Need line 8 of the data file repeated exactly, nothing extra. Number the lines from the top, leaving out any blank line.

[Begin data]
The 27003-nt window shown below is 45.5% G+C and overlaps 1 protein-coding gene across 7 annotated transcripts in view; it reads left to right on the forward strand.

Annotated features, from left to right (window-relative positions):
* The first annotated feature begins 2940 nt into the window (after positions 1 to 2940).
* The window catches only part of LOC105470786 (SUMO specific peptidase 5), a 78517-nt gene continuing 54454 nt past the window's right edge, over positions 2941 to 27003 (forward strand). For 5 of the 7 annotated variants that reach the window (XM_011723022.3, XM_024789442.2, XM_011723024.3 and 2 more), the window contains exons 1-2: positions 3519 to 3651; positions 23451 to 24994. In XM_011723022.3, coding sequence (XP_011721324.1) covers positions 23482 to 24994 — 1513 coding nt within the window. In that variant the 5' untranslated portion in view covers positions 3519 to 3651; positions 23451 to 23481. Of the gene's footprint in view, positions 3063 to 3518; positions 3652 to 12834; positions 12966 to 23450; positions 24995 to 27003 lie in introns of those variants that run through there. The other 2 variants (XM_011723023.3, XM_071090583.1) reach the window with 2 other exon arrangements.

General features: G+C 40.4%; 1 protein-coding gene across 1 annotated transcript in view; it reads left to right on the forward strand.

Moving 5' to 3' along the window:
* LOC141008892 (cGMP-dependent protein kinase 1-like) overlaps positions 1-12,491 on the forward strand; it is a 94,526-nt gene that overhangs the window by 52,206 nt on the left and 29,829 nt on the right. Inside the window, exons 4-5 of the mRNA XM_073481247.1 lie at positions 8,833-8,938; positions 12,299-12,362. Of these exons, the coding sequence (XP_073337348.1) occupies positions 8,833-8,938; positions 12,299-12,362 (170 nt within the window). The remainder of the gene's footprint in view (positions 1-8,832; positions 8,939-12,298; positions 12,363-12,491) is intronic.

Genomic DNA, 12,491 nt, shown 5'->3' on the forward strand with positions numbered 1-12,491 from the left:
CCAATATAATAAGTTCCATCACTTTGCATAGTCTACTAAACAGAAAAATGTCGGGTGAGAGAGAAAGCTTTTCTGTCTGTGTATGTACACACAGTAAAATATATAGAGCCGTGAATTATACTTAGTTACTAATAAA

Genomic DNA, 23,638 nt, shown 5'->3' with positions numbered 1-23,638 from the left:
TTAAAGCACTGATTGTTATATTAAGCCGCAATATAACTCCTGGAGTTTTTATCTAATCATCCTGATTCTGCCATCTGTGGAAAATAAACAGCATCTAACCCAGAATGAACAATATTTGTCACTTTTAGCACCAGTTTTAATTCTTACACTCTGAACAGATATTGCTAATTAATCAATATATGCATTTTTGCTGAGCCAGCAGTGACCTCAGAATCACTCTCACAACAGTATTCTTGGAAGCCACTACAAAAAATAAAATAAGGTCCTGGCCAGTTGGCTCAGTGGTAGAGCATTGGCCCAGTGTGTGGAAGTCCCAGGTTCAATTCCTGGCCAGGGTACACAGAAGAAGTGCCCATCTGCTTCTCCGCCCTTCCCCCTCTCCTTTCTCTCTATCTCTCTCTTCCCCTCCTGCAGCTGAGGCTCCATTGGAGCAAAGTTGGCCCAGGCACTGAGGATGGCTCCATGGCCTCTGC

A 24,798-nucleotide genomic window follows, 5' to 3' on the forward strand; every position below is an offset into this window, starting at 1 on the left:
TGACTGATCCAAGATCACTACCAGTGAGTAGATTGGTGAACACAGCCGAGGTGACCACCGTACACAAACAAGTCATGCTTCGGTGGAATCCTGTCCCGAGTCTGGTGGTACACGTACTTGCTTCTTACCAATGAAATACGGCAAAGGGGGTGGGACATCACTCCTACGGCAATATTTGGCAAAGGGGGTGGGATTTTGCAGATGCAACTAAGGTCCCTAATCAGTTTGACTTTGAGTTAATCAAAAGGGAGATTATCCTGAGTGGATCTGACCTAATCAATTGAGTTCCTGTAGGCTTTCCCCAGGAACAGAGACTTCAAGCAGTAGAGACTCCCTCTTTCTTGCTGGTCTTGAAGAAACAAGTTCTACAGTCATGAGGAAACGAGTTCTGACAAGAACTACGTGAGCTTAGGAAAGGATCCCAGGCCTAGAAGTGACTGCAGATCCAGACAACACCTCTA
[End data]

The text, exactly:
Genomic DNA, 12,491 nt, shown 5'->3' on the forward strand with positions numbered 1-12,491 from the left: